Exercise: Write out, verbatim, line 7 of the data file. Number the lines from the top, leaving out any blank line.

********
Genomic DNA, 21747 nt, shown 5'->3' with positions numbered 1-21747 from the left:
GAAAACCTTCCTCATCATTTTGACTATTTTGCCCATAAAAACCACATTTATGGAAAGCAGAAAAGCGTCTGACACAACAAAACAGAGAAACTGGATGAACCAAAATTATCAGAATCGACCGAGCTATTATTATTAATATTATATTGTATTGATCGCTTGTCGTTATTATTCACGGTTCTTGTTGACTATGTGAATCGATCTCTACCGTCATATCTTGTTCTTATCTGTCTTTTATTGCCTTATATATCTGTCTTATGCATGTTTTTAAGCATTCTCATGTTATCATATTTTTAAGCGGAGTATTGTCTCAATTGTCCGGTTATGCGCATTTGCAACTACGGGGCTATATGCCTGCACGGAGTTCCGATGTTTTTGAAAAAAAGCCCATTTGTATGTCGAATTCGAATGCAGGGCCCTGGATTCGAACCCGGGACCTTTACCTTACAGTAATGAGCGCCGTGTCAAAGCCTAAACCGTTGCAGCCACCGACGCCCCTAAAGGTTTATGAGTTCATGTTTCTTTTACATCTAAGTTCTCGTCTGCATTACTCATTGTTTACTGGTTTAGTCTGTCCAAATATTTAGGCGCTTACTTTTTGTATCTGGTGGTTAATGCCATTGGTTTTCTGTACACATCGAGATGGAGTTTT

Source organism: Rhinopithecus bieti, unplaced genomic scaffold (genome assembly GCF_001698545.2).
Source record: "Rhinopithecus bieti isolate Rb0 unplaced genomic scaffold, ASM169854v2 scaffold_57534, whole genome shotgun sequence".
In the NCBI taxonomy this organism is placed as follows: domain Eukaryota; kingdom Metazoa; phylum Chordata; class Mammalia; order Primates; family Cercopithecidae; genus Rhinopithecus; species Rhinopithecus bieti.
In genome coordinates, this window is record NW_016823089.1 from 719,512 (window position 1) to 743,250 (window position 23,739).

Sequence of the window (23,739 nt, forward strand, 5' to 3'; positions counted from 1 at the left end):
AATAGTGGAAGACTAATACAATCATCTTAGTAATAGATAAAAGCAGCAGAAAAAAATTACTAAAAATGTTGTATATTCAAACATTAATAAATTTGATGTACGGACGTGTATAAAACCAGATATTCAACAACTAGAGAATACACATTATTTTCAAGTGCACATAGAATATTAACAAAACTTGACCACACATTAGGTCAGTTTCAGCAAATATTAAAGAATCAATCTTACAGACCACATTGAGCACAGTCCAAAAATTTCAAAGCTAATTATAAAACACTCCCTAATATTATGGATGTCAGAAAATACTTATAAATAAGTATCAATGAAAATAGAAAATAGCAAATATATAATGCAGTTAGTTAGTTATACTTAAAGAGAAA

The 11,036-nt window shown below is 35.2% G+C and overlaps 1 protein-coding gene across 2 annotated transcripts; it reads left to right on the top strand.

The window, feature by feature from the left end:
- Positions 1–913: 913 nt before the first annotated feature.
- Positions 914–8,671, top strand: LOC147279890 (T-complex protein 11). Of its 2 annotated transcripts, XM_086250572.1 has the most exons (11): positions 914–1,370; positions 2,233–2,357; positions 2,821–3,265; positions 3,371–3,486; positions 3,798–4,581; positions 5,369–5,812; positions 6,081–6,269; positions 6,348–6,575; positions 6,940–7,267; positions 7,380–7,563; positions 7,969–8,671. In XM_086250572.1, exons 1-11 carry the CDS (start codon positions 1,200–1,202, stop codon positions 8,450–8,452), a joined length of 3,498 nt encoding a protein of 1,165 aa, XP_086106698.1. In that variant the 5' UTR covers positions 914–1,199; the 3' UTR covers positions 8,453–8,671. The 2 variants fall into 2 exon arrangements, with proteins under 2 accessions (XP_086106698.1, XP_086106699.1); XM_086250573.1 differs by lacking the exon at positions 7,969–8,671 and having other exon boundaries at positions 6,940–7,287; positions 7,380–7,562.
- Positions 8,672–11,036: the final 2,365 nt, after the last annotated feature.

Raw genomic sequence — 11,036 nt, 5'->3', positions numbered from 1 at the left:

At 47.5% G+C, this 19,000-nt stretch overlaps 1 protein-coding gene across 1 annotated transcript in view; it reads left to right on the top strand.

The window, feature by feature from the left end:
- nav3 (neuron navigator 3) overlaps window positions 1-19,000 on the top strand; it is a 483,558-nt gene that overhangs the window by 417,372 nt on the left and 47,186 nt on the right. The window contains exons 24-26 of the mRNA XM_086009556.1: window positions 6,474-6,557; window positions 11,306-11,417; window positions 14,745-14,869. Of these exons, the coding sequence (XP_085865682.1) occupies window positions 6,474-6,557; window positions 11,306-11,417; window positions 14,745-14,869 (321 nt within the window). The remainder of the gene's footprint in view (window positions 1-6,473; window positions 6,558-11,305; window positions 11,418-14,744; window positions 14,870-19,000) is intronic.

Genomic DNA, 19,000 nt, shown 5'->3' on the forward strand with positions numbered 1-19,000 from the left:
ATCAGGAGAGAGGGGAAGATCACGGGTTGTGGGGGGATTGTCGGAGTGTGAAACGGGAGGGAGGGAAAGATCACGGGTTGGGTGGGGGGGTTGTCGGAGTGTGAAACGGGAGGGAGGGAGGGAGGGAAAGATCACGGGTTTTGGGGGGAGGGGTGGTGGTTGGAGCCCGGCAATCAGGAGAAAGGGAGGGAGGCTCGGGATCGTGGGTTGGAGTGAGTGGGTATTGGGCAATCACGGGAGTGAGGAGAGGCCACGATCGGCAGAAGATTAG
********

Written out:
Sequence of the window (23,739 nt, forward strand, 5' to 3'; positions counted from 1 at the left end):